Villages conserve Indonesia’s Coral Reefs

Indonesia Reefs

As the world’s largest archipelago, Indonesia is blessed with at least 5.1 million hectares of coral reefs. However, almost 65 percent of the reefs are now considered threatened from overfishing. Almost half are considered threatened specifically from destructive fishing practices.

Nadjib Prasyad runs the Fisheries Office in Wakatobi, South-east Sulawesi, and he laments the various activities that destroy the reefs and consequently threaten the livelihood of the villages: fish bombing, sand extraction, collection of the reefs themselves. Prasyad says that, once the reefs die, so do the fish: “We have nothing except our coral reefs.So we have to really protect them since they’re the only source of our region’s development.”

Reviving and conserving coral reefs

The Indonesian government sees the urgency of protecting the reefs. For over 10 years, the World Bank has supported the government’s conservation efforts, which include the Coral Reef Rehabilitation and Management Project (COREMAP). This project aims to help empower local communities and governments to jointly manage the use of coral reefs and their surrounding ecosystem. Reviving destroyed coral reefs and improving conservation efforts may in turn increase fish yields and consequently boost the local economy.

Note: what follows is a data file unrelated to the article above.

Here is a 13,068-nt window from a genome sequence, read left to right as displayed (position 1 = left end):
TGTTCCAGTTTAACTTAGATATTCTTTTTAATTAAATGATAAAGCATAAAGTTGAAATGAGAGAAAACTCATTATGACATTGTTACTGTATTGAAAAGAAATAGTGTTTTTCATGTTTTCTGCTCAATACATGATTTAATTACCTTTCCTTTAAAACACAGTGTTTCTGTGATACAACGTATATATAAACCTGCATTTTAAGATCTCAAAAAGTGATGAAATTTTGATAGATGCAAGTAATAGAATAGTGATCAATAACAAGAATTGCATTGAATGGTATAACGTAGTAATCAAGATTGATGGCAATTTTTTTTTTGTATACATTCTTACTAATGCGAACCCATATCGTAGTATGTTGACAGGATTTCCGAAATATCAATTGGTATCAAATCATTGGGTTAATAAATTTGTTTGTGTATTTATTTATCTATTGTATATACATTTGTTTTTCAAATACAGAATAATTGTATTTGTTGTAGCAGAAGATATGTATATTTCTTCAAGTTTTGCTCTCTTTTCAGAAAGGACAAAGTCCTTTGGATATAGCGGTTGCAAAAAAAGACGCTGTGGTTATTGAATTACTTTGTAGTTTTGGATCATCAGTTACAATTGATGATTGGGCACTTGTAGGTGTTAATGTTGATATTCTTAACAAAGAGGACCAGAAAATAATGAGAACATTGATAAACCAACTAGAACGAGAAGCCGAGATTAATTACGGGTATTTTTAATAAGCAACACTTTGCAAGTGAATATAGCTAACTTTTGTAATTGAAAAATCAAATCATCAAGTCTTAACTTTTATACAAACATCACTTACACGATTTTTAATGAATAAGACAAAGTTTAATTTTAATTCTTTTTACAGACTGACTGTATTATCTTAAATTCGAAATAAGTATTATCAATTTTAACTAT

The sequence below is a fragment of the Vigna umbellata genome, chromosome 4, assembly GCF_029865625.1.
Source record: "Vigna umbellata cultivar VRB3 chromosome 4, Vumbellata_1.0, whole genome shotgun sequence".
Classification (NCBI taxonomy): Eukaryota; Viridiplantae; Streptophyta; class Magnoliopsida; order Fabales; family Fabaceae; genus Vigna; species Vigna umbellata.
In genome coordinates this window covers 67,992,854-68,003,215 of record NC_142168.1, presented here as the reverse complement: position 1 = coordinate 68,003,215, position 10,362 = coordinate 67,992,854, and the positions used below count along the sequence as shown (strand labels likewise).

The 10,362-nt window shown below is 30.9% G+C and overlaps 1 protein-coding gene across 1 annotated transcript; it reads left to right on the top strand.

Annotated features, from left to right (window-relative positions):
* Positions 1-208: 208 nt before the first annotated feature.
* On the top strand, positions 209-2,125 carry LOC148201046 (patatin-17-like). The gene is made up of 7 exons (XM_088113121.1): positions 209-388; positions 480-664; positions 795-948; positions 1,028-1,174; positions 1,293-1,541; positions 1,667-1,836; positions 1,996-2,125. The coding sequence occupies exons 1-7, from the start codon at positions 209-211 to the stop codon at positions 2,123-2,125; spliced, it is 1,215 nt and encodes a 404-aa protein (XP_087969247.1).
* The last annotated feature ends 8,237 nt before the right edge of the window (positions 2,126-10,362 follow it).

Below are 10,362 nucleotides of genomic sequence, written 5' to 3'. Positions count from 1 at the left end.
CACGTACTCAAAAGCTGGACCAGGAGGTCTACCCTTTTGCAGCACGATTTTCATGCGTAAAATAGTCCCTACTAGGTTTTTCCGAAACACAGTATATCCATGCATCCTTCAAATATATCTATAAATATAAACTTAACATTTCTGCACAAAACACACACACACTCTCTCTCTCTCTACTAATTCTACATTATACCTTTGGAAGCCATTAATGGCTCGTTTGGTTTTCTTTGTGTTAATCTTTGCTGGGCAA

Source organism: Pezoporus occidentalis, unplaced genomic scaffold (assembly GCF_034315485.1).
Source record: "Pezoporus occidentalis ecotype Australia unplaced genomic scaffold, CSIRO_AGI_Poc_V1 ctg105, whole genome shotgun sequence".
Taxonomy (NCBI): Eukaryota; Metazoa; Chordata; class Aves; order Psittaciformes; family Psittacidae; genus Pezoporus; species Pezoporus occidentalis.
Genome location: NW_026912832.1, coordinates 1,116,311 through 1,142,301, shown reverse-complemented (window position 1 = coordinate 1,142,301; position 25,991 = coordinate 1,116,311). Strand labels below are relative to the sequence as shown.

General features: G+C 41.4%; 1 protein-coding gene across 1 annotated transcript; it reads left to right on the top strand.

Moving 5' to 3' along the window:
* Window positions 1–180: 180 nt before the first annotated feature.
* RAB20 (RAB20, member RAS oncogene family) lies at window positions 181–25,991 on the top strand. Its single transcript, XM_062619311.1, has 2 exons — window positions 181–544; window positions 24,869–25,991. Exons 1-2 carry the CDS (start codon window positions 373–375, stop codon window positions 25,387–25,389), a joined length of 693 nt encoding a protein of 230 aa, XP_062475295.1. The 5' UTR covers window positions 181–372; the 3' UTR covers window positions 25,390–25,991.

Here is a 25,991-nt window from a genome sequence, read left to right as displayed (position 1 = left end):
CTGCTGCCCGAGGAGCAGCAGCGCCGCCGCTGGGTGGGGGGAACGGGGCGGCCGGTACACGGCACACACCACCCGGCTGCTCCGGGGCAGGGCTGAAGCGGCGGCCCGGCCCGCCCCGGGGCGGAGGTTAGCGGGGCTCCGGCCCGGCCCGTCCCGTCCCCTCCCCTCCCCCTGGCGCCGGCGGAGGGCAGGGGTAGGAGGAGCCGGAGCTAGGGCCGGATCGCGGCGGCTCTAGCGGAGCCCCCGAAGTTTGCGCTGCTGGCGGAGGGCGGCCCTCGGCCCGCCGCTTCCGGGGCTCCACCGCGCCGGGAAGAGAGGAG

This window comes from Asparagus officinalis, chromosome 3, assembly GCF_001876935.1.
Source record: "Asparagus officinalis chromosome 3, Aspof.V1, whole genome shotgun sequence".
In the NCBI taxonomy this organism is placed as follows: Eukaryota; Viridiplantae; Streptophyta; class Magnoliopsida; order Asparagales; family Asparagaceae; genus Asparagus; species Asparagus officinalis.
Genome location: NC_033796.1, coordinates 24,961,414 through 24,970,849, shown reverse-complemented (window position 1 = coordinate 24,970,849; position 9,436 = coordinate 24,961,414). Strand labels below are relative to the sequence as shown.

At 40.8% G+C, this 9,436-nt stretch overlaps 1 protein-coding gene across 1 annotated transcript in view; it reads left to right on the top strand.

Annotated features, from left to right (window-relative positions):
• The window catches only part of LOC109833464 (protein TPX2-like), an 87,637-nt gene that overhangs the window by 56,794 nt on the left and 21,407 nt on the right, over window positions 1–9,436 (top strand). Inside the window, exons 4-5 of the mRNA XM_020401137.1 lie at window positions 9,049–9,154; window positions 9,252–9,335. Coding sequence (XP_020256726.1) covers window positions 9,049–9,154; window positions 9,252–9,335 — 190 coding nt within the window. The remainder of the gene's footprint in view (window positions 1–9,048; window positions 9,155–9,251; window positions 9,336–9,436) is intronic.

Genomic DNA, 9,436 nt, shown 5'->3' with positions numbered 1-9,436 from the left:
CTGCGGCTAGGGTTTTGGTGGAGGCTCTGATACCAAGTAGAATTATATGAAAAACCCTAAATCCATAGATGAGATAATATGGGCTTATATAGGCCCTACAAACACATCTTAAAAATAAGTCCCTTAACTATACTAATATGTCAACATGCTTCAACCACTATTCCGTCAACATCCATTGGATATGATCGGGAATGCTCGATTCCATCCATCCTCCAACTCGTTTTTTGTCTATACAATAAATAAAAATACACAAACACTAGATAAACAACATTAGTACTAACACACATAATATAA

In the second phase of the project, 358 coastal communities in seven districts were selected because the communities there suffered from pervasive poverty and extensive degradation of coastal resources.

Through the project, local governments set up protection areas which are then managed in collaboration with the central government. Fishermen are also involved as monitors who survey the protected areas and report any transgressions.

Fisherman Hendriawan checks the coral reefs every day, when he’s out fishing. “If we see people enter the protected area, we approach them to  ensure they do not disturb the fish,” says Hendriawan, who adds that he asks intruders to fish outside the protected areas.

Hendriawan joined the reefs surveillance team after realizing the benefits of conservation: more fish. “When the coral reefs are healthy, there will be a lot of fish to catch and our income will increase,” he says.

Coremap is now part of the Coral Triangle Initiative, which includes Indonesia and five neighboring countries, and whose objective is to protect an area of enormous ecological diversity.